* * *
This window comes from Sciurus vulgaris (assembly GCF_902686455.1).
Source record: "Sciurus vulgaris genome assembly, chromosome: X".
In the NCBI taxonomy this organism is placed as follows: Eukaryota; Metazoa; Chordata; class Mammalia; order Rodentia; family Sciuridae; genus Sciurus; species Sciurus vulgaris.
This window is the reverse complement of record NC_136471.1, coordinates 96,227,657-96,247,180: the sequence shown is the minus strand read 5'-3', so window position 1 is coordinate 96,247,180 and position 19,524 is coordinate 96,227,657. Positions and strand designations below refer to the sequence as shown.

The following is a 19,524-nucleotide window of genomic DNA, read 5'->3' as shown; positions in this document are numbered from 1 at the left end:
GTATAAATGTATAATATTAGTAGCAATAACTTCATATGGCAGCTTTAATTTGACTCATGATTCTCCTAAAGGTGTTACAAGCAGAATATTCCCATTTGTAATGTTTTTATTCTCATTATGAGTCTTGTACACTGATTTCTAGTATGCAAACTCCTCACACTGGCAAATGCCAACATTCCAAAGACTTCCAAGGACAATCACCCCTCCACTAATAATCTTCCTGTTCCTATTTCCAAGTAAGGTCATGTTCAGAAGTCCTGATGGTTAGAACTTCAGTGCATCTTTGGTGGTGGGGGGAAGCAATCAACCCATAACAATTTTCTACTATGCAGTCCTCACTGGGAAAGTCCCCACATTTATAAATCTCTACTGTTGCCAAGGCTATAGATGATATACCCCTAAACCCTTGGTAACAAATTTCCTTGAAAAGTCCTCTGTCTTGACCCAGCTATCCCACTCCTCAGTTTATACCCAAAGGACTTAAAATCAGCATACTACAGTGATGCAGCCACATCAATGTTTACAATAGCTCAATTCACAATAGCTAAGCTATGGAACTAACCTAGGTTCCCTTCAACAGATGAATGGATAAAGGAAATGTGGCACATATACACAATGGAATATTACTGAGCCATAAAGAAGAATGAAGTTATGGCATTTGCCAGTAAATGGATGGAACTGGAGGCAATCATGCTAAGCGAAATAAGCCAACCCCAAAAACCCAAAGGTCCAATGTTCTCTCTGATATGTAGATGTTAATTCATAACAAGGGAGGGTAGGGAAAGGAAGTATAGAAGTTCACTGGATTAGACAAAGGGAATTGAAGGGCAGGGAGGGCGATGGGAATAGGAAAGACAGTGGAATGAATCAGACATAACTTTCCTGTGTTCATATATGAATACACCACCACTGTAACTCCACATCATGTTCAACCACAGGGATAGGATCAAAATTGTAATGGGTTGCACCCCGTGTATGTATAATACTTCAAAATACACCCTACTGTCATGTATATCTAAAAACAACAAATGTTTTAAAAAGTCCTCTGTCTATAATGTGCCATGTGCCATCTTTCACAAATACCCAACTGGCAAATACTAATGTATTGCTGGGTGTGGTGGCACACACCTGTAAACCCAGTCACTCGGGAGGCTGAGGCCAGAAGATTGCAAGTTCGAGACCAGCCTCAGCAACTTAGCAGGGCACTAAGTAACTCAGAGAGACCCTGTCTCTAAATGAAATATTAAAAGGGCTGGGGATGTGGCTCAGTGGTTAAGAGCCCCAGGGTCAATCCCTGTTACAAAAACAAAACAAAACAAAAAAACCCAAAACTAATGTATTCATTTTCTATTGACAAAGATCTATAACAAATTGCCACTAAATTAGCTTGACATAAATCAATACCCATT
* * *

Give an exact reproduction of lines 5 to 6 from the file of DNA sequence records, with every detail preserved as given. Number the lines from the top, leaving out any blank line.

The following is a 19,524-nucleotide window of genomic DNA, read 5'->3' as shown; positions in this document are numbered from 1 at the left end:
GTATAAATGTATAATATTAGTAGCAATAACTTCATATGGCAGCTTTAATTTGACTCATGATTCTCCTAAAGGTGTTACAAGCAGAATATTCCCATTTGTAATGTTTTTATTCTCATTATGAGTCTTGTACACTGATTTCTAGTATGCAAACTCCTCACACTGGCAAATGCCAACATTCCAAAGACTTCCAAGGACAATCACCCCTCCACTAATAATCTTCCTGTTCCTATTTCCAAGTAAGGTCATGTTCAGAAGTCCTGATGGTTAGAACTTCAGTGCATCTTTGGTGGTGGGGGGAAGCAATCAACCCATAACAATTTTCTACTATGCAGTCCTCACTGGGAAAGTCCCCACATTTATAAATCTCTACTGTTGCCAAGGCTATAGATGATATACCCCTAAACCCTTGGTAACAAATTTCCTTGAAAAGTCCTCTGTCTTGACCCAGCTATCCCACTCCTCAGTTTATACCCAAAGGACTTAAAATCAGCATACTACAGTGATGCAGCCACATCAATGTTTACAATAGCTCAATTCACAATAGCTAAGCTATGGAACTAACCTAGGTTCCCTTCAACAGATGAATGGATAAAGGAAATGTGGCACATATACACAATGGAATATTACTGAGCCATAAAGAAGAATGAAGTTATGGCATTTGCCAGTAAATGGATGGAACTGGAGGCAATCATGCTAAGCGAAATAAGCCAACCCCAAAAACCCAAAGGTCCAATGTTCTCTCTGATATGTAGATGTTAATTCATAACAAGGGAGGGTAGGGAAAGGAAGTATAGAAGTTCACTGGATTAGACAAAGGGAATTGAAGGGCAGGGAGGGCGATGGGAATAGGAAAGACAGTGGAATGAATCAGACATAACTTTCCTGTGTTCATATATGAATACACCACCACTGTAACTCCACATCATGTTCAACCACAGGGATAGGATCAAAATTGTAATGGGTTGCACCCCGTGTATGTATAATACTTCAAAATACACCCTACTGTCATGTATATCTAAAAACAACAAATGTTTTAAAAAGTCCTCTGTCTATAATGTGCCATGTGCCATCTTTCACAAATACCCAACTGGCAAATACTAATGTATTGCTGGGTGTGGTGGCACACACCTGTAAACCCAGTCACTCGGGAGGCTGAGGCCAGAAGATTGCAAGTTCGAGACCAGCCTCAGCAACTTAGCAGGGCACTAAGTAACTCAGAGAGACCCTGTCTCTAAATGAAATATTAAAAGGGCTGGGGATGTGGCTCAGTGGTTAAGAGCCCCAGGGTCAATCCCTGTTACAAAAACAAAACAAAACAAAAAAACCCAAAACTAATGTATTCATTTTCTATTGACAAAGATCTATAACAAATTGCCACTAAATTAGCTTGACATAAATCAATACCCATT